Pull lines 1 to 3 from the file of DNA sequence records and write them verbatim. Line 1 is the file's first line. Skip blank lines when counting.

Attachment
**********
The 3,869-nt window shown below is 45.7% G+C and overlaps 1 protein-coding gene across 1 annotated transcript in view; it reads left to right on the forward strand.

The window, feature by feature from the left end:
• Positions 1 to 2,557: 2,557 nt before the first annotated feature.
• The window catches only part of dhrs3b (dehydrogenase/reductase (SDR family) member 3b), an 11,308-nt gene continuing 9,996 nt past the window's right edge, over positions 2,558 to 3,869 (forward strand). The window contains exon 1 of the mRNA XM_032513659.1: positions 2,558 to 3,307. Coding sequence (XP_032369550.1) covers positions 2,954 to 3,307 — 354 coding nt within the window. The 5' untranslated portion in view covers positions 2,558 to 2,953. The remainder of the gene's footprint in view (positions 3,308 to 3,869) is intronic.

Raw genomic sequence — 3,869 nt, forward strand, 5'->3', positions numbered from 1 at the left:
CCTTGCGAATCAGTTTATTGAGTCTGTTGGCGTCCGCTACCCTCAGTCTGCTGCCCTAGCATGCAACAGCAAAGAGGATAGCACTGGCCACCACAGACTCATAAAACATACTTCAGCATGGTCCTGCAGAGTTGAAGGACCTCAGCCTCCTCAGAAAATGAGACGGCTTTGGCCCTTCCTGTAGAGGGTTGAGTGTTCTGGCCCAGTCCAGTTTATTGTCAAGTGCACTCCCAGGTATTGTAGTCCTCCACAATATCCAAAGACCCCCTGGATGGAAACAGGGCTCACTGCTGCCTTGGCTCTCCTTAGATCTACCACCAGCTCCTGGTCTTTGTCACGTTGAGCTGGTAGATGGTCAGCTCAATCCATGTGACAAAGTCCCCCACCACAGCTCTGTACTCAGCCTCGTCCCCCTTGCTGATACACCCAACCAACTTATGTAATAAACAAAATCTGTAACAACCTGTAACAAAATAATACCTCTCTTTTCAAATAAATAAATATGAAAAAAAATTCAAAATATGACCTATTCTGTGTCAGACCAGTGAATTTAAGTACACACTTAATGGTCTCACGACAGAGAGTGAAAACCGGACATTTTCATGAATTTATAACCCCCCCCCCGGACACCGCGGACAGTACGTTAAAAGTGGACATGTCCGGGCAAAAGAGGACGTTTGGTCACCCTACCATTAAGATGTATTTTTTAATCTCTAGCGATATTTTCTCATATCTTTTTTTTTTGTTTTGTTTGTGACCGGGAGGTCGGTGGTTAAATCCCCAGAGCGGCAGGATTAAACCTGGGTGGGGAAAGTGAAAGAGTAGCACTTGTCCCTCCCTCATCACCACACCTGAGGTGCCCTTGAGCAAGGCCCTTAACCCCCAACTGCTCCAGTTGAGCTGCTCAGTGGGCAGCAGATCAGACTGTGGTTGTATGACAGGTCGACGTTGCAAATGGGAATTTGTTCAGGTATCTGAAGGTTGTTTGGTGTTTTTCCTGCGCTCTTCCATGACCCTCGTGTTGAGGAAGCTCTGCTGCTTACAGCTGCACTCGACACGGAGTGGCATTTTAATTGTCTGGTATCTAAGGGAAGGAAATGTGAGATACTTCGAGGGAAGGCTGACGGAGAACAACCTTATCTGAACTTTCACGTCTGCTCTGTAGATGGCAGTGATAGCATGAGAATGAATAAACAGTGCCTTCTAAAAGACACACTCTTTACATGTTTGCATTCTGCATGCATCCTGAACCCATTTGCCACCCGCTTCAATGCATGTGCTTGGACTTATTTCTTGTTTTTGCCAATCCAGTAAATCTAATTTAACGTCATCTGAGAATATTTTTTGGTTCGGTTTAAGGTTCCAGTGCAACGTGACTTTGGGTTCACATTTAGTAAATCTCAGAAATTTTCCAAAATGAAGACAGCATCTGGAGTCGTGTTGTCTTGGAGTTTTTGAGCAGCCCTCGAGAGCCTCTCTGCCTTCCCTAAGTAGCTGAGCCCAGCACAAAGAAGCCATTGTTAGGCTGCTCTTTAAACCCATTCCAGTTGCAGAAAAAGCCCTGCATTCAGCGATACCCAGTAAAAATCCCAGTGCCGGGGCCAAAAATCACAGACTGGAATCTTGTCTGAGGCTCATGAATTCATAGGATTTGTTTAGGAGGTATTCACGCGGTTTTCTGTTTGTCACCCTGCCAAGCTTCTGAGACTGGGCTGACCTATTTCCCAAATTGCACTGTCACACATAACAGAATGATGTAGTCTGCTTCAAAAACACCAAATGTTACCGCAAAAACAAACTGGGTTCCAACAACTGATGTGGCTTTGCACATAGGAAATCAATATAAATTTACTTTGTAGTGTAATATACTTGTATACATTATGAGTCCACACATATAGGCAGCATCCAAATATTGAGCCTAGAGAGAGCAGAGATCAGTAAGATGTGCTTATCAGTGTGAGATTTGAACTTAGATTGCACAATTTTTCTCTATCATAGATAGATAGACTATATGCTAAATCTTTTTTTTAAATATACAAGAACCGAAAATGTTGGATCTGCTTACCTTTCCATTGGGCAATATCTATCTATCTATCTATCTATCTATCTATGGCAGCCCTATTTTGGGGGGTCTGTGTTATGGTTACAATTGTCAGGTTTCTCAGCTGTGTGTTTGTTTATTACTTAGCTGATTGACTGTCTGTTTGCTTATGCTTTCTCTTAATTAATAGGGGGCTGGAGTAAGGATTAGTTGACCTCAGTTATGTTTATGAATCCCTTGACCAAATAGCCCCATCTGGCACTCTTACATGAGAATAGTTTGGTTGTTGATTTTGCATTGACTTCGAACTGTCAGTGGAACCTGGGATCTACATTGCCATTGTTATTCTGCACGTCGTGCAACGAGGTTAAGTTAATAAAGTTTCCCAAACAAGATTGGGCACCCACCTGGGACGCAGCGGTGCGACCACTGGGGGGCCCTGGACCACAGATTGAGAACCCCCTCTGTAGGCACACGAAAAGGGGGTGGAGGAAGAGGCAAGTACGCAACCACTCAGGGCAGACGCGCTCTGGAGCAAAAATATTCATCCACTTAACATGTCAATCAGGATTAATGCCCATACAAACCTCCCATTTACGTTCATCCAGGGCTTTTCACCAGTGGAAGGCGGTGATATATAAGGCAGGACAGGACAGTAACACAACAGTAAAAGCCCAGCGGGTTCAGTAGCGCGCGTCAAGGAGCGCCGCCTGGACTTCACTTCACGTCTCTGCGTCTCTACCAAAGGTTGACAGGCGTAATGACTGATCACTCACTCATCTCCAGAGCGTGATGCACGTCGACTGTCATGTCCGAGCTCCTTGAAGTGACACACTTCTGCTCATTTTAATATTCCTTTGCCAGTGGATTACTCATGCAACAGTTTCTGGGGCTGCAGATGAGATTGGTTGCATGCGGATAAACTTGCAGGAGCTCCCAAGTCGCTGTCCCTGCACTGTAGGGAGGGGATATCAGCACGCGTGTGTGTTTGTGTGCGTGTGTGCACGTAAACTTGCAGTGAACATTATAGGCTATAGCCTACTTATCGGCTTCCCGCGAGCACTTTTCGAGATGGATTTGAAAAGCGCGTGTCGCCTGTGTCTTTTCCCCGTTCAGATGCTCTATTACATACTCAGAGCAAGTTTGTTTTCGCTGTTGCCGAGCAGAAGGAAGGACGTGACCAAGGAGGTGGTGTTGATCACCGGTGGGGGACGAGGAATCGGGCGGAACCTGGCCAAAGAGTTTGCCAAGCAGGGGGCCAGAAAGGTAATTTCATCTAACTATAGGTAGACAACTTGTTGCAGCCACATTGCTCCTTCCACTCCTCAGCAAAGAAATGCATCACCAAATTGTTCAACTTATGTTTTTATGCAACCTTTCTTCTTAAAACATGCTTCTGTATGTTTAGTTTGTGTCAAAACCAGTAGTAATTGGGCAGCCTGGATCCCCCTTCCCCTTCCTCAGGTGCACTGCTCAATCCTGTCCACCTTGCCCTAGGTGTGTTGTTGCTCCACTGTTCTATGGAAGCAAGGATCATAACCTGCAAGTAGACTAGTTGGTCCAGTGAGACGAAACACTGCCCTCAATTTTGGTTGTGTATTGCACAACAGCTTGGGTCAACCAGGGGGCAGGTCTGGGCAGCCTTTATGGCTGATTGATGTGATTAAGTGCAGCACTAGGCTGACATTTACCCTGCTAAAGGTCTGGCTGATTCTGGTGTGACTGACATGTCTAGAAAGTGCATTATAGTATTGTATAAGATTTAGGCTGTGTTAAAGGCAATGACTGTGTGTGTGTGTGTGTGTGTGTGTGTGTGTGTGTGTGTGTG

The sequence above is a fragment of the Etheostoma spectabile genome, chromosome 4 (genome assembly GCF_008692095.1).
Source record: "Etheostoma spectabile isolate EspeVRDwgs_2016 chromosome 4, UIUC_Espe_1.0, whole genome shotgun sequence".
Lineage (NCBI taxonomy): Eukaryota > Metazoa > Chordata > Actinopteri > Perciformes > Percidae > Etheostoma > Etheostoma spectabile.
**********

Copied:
The 3,869-nt window shown below is 45.7% G+C and overlaps 1 protein-coding gene across 1 annotated transcript in view; it reads left to right on the forward strand.

The window, feature by feature from the left end:
• Positions 1 to 2,557: 2,557 nt before the first annotated feature.